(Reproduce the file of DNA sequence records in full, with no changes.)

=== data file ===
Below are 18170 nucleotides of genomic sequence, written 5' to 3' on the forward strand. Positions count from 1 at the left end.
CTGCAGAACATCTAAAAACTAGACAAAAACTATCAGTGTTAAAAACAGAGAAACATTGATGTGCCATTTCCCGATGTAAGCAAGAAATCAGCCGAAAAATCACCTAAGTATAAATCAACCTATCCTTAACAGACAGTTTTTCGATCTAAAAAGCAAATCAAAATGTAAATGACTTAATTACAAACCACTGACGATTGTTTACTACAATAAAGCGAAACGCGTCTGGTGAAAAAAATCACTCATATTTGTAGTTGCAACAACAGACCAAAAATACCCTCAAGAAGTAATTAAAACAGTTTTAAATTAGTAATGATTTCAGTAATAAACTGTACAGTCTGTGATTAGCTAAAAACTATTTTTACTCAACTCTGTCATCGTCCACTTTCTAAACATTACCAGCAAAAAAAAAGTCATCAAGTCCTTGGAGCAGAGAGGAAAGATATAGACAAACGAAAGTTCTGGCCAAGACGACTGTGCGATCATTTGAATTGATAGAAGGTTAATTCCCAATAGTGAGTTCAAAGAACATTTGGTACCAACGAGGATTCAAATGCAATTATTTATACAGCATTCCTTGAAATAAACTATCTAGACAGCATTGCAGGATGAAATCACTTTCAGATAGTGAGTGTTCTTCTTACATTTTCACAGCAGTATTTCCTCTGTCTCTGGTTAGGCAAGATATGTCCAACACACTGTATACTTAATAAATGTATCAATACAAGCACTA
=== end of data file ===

Below are 18170 nucleotides of genomic sequence, written 5' to 3' on the forward strand. Positions count from 1 at the left end.
CTGCAGAACATCTAAAAACTAGACAAAAACTATCAGTGTTAAAAACAGAGAAACATTGATGTGCCATTTCCCGATGTAAGCAAGAAATCAGCCGAAAAATCACCTAAGTATAAATCAACCTATCCTTAACAGACAGTTTTTCGATCTAAAAAGCAAATCAAAATGTAAATGACTTAATTACAAACCACTGACGATTGTTTACTACAATAAAGCGAAACGCGTCTGGTGAAAAAAATCACTCATATTTGTAGTTGCAACAACAGACCAAAAATACCCTCAAGAAGTAATTAAAACAGTTTTAAATTAGTAATGATTTCAGTAATAAACTGTACAGTCTGTGATTAGCTAAAAACTATTTTTACTCAACTCTGTCATCGTCCACTTTCTAAACATTACCAGCAAAAAAAAAGTCATCAAGTCCTTGGAGCAGAGAGGAAAGATATAGACAAACGAAAGTTCTGGCCAAGACGACTGTGCGATCATTTGAATTGATAGAAGGTTAATTCCCAATAGTGAGTTCAAAGAACATTTGGTACCAACGAGGATTCAAATGCAATTATTTATACAGCATTCCTTGAAATAAACTATCTAGACAGCATTGCAGGATGAAATCACTTTCAGATAGTGAGTGTTCTTCTTACATTTTCACAGCAGTATTTCCTCTGTCTCTGGTTAGGCAAGATATGTCCAACACACTGTATACTTAATAAATGTATCAATACAAGCACTA